The compacted model compactMdl consumes 3601 bytes of memory, while the full model mdl consumes 13727 bytes of memory. The model mdlOut, which also discards the support vectors, consumes 2305 bytes of memory.

Tips

For a trained, linear SVM regression model, the SupportVectors property is an nsv-by-p matrix. nsv is the number of support vectors (at most the training sample size) and p is the number of predictor variables. If any of the predictors are categorical, then p includes the number of dummy variables necessary to account for all of the categorical predictor levels. The Alpha property is a vector with nsv elements.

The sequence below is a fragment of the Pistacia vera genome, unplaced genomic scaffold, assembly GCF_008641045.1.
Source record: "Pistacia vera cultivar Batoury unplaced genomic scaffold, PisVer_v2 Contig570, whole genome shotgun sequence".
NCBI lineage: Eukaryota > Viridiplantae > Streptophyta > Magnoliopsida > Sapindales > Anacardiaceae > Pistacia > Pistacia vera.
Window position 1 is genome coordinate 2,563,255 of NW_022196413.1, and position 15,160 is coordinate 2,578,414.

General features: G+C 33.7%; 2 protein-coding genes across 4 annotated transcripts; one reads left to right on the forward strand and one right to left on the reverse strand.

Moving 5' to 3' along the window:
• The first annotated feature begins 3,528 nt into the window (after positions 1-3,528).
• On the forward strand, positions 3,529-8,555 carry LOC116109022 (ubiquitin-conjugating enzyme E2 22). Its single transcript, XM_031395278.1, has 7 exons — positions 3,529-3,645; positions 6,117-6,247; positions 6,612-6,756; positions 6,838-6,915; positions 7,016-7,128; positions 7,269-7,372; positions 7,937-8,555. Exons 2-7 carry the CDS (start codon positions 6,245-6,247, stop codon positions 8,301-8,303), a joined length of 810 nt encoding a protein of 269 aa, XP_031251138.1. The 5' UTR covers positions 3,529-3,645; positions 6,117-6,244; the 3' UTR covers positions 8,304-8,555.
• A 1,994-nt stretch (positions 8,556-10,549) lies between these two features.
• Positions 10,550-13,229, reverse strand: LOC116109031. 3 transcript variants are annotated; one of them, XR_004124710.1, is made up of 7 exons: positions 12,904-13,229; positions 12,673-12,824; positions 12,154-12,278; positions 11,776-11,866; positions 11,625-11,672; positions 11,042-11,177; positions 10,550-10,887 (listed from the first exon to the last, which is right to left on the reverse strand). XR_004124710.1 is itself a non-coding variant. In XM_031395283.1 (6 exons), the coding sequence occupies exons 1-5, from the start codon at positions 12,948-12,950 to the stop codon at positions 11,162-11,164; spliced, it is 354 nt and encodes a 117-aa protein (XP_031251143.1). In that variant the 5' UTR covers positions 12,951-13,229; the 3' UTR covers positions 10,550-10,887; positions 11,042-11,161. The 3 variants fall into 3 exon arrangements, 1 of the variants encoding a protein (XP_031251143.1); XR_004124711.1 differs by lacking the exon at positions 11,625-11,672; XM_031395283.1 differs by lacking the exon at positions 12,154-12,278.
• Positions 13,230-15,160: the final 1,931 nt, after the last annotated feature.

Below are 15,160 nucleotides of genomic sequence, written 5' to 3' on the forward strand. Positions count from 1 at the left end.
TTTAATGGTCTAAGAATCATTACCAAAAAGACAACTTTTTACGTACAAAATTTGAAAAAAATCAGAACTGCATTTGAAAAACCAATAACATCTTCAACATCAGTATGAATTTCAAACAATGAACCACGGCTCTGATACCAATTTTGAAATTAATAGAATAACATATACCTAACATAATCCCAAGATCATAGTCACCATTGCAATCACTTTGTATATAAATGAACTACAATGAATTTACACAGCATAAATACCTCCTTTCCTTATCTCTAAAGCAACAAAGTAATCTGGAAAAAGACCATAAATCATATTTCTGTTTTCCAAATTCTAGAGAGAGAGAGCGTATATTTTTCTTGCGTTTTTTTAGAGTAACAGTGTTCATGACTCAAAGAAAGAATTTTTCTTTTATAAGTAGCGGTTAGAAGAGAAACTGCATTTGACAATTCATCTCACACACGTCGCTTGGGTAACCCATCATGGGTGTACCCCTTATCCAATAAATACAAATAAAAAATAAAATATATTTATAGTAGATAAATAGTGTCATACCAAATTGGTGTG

The SupportVectors and Alpha properties can be large for complex data sets that contain many observations or examples. However, the Beta property is a vector with p elements, which may be considerably smaller. You can use a trained SVM regression model to predict response values even if you discard the support vectors because the predict and resubPredict methods use Beta to compute the predicted responses.

If the trained, linear SVM regression model has many support vectors, use discardSupportVectors to reduce the amount of disk space that the trained, linear SVM regression model consumes. You can display the size of the support vector matrix by entering size(mdlIn.SupportVectors).

Algorithms

The predict and resubPredict estimate response values using the formula

f(x)=(XS)β+β0,

where:

  • β is the Beta value, stored as mdl.Beta.

  • β0 is the bias value, stored as mdl.Bias.

  • X is the training data.

  • S is the kernel scale value, stored as mdl.KernelParameters.Scale.

In this way, the software can use the value of mdl.Beta to make predictions even after discarding the support vectors.

Introduced in R2015b